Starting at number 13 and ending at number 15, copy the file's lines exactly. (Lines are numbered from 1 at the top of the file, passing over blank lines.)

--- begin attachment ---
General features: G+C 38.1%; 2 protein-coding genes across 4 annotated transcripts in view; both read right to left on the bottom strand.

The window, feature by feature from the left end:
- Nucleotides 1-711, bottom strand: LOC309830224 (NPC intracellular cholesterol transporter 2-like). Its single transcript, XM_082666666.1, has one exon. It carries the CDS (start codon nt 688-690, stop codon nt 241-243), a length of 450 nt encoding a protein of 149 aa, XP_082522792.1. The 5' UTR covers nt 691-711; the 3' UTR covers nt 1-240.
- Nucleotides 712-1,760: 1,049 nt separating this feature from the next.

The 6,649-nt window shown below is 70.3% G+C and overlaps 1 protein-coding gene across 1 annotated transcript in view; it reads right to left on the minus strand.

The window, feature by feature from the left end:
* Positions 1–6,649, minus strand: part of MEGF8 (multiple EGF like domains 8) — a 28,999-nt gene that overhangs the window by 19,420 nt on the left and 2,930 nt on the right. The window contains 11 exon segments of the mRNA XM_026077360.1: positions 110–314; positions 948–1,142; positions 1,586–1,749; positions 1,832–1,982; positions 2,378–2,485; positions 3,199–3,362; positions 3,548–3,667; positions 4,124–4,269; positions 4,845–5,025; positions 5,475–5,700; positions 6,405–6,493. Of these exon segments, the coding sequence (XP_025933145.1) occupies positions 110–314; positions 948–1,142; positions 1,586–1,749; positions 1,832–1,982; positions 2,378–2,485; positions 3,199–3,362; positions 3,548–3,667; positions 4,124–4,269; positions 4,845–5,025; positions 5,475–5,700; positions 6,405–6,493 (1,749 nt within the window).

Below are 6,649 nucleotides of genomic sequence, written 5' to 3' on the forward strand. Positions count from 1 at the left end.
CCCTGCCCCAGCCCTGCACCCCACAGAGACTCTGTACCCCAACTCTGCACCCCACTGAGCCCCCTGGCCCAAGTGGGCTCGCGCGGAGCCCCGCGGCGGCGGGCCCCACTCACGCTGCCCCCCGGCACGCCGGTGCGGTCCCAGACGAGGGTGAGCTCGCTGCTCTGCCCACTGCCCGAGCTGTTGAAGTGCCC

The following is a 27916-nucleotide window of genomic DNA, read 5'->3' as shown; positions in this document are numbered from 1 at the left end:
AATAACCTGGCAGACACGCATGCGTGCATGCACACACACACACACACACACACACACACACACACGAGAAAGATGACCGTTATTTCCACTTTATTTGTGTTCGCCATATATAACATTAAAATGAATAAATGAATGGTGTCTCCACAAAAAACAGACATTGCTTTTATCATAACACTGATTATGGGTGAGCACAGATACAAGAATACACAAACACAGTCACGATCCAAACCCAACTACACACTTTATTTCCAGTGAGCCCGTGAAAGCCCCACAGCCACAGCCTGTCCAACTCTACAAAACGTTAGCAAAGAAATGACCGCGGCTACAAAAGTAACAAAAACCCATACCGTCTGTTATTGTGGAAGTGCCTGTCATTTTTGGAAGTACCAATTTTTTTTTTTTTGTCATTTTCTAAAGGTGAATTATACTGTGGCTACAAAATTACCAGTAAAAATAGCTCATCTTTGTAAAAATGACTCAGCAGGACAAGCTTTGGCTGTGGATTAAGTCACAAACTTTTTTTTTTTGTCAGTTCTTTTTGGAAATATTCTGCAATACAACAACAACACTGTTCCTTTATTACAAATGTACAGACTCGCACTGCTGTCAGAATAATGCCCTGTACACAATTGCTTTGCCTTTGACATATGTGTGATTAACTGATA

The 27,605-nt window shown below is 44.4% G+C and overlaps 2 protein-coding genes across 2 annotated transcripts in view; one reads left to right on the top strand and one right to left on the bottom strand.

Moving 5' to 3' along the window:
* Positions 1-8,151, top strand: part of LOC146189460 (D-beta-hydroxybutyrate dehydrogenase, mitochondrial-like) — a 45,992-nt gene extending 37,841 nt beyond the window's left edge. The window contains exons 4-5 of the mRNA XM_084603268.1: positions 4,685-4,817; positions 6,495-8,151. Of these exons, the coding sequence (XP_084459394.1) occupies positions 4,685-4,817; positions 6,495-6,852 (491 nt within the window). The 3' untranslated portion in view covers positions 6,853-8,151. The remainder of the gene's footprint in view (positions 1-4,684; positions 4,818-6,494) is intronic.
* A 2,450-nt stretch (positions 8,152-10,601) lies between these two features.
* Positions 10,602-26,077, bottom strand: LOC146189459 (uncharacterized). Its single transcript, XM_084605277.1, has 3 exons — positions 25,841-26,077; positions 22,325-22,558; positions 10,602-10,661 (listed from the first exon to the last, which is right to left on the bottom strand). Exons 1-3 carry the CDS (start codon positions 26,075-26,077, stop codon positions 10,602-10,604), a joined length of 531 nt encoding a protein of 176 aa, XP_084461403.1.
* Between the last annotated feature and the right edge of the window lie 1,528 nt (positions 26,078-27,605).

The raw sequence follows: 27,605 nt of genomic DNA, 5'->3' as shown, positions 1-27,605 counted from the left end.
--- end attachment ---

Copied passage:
Moving 5' to 3' along the window:
* Positions 1-8,151, top strand: part of LOC146189460 (D-beta-hydroxybutyrate dehydrogenase, mitochondrial-like) — a 45,992-nt gene extending 37,841 nt beyond the window's left edge. The window contains exons 4-5 of the mRNA XM_084603268.1: positions 4,685-4,817; positions 6,495-8,151. Of these exons, the coding sequence (XP_084459394.1) occupies positions 4,685-4,817; positions 6,495-6,852 (491 nt within the window). The 3' untranslated portion in view covers positions 6,853-8,151. The remainder of the gene's footprint in view (positions 1-4,684; positions 4,818-6,494) is intronic.
* A 2,450-nt stretch (positions 8,152-10,601) lies between these two features.